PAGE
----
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01.12.2019 | Research article | Ausgabe 1/2019 Open Access

BMC Medical Informatics and Decision Making 1/2019

Development and evaluation of a mobile application for case management of small and sick newborns in Bangladesh

BMC Medical Informatics and Decision Making > Ausgabe 1/2019
Lauren E. Schaeffer, Salahuddin Ahmed, Mahmoodur Rahman, Rachel Whelan, Sayedur Rahman, Arunangshu Dutta Roy, Tanzia Ahmed Nijhum, Nazmun Nahar Bably, Helen D’Couto, Carly Hudelson, Iffat Ara Jaben, Sayed Rubayet, Abdullah Baqui, Anne CC Lee
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In low-income settings, community health workers (CHWs) are frequently the first point of contact for newborns. Mobile technology may aid health workers in classifying illness and providing referral and management guidance for newborn care. This study evaluates the potential for mobile health technology to improve diagnosis and case management of newborns in Bangladesh.


A mobile application based on Bangladesh’s Comprehensive Newborn Care Package national guidelines (mCNCP) was developed to aid CHWs in identifying and managing small and sick infants. After a 2-day training, CHWs assessed newborns at Sylhet Osmani Medical College Hospital and in the Projahnmo research site (Sylhet, Bangladesh) using either mCNCP or a comparable paper form (pCNCP), similar to standard IMCI-formatted paper forms. CHWs were randomized to conduct a block of ~ 6 newborn assessments starting with either mCNCP or pCNCP, then switched to the alternate method. Physicians using mCNCP served as gold standard assessors. CHW performance with mCNCP and pCNCP were compared using chi-squared tests of independence for equality of proportions, and logistic regressions clustered by CHW.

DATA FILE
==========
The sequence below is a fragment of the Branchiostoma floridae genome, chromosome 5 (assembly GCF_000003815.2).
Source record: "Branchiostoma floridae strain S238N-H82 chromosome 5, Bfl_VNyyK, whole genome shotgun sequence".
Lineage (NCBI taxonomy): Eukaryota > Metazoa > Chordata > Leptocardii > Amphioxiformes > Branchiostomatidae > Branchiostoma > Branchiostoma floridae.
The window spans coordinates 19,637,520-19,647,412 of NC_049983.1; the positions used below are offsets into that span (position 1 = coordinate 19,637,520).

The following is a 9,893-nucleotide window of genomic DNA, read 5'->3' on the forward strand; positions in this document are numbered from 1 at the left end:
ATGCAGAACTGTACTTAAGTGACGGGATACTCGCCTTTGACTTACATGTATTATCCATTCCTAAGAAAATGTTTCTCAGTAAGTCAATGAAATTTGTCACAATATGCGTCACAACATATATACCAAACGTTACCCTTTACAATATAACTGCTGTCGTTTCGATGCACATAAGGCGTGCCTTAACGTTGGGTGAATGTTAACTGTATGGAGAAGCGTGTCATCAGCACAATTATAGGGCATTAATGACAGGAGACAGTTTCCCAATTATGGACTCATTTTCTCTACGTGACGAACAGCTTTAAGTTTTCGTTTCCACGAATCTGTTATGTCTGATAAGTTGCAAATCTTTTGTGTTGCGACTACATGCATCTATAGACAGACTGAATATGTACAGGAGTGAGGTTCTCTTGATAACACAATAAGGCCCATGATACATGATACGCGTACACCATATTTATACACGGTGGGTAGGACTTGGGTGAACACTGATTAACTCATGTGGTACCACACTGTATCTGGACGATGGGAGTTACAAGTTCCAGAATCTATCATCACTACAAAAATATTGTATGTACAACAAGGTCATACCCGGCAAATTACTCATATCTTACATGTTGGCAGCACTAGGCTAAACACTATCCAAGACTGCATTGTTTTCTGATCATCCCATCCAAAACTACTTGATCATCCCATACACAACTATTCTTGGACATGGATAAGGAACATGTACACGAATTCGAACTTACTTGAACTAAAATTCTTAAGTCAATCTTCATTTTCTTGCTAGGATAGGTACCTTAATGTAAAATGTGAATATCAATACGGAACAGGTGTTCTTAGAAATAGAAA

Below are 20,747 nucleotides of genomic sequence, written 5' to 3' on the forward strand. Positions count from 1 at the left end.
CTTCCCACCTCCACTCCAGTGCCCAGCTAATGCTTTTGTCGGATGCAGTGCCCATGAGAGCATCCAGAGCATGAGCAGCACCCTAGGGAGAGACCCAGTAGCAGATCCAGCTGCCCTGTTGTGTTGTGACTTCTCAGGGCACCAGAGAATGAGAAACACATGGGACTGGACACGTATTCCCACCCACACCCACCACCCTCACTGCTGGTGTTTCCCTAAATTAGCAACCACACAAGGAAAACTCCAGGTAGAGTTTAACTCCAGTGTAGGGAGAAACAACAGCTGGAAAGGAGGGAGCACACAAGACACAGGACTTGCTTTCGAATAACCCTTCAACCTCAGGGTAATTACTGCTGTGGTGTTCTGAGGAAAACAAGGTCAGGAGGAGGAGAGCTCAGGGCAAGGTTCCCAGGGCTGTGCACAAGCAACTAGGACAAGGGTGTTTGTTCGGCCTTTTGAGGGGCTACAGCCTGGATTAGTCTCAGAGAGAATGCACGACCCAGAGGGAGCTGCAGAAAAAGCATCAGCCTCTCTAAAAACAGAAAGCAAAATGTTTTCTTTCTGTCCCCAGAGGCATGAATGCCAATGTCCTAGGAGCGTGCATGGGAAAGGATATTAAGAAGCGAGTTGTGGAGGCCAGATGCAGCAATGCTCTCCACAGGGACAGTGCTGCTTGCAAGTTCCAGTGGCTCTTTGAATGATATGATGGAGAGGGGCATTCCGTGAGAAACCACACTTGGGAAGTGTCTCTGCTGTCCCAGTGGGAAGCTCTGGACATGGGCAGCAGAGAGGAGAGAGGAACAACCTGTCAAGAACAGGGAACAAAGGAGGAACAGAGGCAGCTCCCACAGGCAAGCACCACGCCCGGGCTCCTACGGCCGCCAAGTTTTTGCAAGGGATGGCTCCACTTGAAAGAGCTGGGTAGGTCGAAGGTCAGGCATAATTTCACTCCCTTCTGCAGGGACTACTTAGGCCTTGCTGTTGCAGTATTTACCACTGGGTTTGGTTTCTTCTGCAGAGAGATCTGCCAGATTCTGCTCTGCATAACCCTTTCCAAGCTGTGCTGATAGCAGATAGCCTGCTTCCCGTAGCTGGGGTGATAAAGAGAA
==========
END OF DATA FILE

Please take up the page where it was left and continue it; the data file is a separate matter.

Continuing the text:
Two hundred seven total CHW assessments were completed on 101 enrolled infants. mCNCP assessments were more often fully completed and completed faster than pCNCP assessments (100% vs 23.8%, p < 0.001; 17.5 vs 23.6 min; p < 0.001). mCNCP facilitated calculations of respiratory rate, temperature, and gestational age. CHWs using mCNCP were more likely to identify small newborns (Odds Ratio (OR): 20.8, Confidence Interval (CI): (7.1, 60.8), p < 0.001), and to correctly classify 7 out of 16 newborn conditions evaluated, including severe weight loss (OR: 13.1, CI: (4.6, 37.5), p < 0.001), poor movement (OR: 6.6, CI: (2.3, 19.3), p = 0.001), hypothermia (OR: 14.9, CI: (2.7, 82.2), p = 0.002), and feeding intolerance (OR: 2.1, CI: (1.3, 3.3), p = 0.003). CHWs with mCNCP were more likely to provide counseling as needed on 4 out of 7 case management recommendations evaluated, including kangaroo mother care.


CHWs in rural Bangladesh with limited experience using tablets successfully used a mobile application for neonatal assessment after a two-day training. mCNCP may aid frontline health workers in Bangladesh to improve completion of neonatal assessment, classification of illnesses, and adherence to neonatal management guidelines.
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